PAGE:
"And there's a time and a place for that, and sometimes it has moments where it struggles but overall I thought it was pretty effective, especially late in the game there. Part of being in five-wide is you spread everything out, and it makes it really easy for the quarterback to see everything. And so there's an advantage there too. And I don't think you can live in that all day long, all game long and kind of snap-to-snap basis but there's places for it, and it can be very effective."
You can see why Burrow likes it. He checked to a quarterback draw out of an empty set for his first NFL touchdown, a 23-yard run up the middle. He seemed to be able to find wide receiver A.J. Green pretty easily in the five wides. Burrow got him for two first downs, one on his longest catch of the day, a 14-yarder.
And Green should have had a 31-yard touchdown out of empty when he fried a linebacker down the middle, but Burrow overthrow him.
Burrow started that last drive with three empty looks and moved the chains before going back to it on the next to last snap, when he hit Bernard for that huge 10-yarder that put the ball at the 3.
There are seven reasons why Taylor likes to five wides, although tight end C.J. Uzomah (four catches for 45 yards) showed why they don't mind using him in the set.
"You have A.J. Green, Tyler Boyd, Tee Higgins, John Ross, Mike Thomas, Auden Tate, Alex Erickson - you want to get those guys on the field," Taylor said. "There are a lot of weapons that we've got. You can put them on the field at the same time at the receiving group. We've got weapons all over the place. It's just a package we can utilize at certain points."
The Bengals used double tight ends an estimated 10 times Sunday, good for about 15 percent, right about what Sharp had them last season at 18 percent.
GREENING OF CALLAHAN: Callahan finally got a chance to coach a game with Green and he says it was worth the wait. Like Bengals radio voice Dan Hoard said, Green easily could have finished with seven catches for 89 yards and two touchdowns if the flag stays in the pocket and Burrow hits him in stride. Still, five catches for 51 yards after not having a catch in the last 24 games were plenty good enough.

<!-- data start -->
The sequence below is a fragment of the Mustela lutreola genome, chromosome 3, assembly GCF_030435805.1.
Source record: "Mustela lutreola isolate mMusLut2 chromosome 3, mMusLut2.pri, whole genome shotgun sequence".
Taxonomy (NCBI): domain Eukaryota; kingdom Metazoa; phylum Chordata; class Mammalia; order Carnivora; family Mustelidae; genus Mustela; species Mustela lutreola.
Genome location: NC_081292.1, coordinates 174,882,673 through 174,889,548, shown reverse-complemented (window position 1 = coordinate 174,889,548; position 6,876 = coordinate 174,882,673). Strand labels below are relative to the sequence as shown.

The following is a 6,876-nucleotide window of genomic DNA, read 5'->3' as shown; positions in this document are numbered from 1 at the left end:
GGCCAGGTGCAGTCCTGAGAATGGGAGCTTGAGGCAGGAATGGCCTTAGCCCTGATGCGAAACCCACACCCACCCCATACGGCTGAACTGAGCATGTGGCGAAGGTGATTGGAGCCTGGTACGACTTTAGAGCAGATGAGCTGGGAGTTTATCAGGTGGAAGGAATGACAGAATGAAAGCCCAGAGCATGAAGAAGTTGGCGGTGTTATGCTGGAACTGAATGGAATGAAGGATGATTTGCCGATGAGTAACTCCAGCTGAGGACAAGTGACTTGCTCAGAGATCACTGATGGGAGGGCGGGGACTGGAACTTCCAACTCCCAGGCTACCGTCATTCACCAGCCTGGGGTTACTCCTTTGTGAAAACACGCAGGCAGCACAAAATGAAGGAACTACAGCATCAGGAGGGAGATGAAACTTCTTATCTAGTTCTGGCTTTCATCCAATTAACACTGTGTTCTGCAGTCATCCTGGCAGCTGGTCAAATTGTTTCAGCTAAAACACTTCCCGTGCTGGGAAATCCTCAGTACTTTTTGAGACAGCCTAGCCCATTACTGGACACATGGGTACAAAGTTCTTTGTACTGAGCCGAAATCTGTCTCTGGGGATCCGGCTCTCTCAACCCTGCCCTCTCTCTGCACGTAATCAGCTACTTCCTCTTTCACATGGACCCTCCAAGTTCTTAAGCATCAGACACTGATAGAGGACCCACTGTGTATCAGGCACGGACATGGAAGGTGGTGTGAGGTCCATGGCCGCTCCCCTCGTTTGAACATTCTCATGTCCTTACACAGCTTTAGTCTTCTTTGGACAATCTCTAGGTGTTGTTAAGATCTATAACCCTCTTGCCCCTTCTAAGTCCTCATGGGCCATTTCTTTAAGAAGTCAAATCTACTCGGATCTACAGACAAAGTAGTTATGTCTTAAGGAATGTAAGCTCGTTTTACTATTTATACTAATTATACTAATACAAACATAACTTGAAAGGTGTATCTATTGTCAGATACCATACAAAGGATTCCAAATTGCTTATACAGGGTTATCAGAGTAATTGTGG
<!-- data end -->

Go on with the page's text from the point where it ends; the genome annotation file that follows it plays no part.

"I was very excited to have him, and I thought he lived up to what I thought he would be," Callahan said. "He had moments where he showed you he's still one of the best in the league. The more he gets out there and plays and the more he feels like he's getting in shape so he's playing at the speed he wants to play at, he's going to be helpful to our offense. And he showed all the reasons why he is that yesterday."
BATES DELIVERS: The Bengals best defensive player Sunday may very well have been free safety Jessie Bates III. Showing the range they were banking on when they took him in the second round in 2018, Bates ran across the field to scale massive Chargers wide receiver Mike Williams and break up a long pass with perfect timing.
He also made a huge third-down play in the end zone on touchdown maker Hunter Henry when he broke up a pass headed his way with the help of Carlos Dunlap's great pressure on quarterback Tyrod Taylor. Stopping the Chargers inside the 5 and holding them to a field goal with nine minutes left gave them a shot to win the game.
Bates is one of the many guys who are looking much more comfortable in year two of defensive coordinator Lou Anarumo's scheme.
"It's just a fact of being in the system for two years. It may look different because we're reacting faster and there's a few things that we make adjustments on every week when we struggled last year, where we try to eliminate that," Bates said. "I don't think there's a lot of different things that we're doing, I just think a lot of guys are playing really fast and being able to communicate really well."
Bates plans to appeal the fine coming from his unnecessary roughness penalty for belting Williams' shoulder on another play. And they picked up another roughness flag on him later in the game.
"I did not agree with either one. I'm not going to say much about it," Bates said. "Hopefully, I'm going to get on the phone here soon and I'm probably going to have to appeal it at some point. I think the first one, I hit him right on the shoulder. I felt like it was a very clean play. The second one, I was shooting for his thighs and he kind of put his head down. I called my agent right after, and he's going to make sure we appeal it."
KID BACKERS SURFACE: It was the NFL debut for Joe Burrow and Jonah Williams and Tee Higgins and all that, but it was also the debut for rookie linebackers Akeem Davis-Gaither and Logan Wilson and it looks like they held up in the nickel package playing together at times. Wilson played 22 snaps and Davis-Gaither 20.
"I think they have a bright future," Bates said. "There's just a different type of confidence and calls and stuff like that with Josh Bynes being in there, just because of experience. My first game as a rookie, I wouldn't be up there making checks and stuff like that. So, I give a lot of credit to those guys. I talked to them in the locker room today. I was very impressed with them two being on the field at the same time with no veteran guys (at linebacker) with them. A lot of props to them.
"I think they both kind of worked with each other with checking the fronts whether we're in dime formation and stuff like that. I don't care who makes the check as long as they get it right, and I think they did that"
Don't kid yourself. Bates has barely missed a snap in his three NFL seasons. He could make the calls back then. That's why they picked him.
"I probably could," Bates smiled when pressed. "I'm just giving them a little bit more love. I think they've done a hell of a job."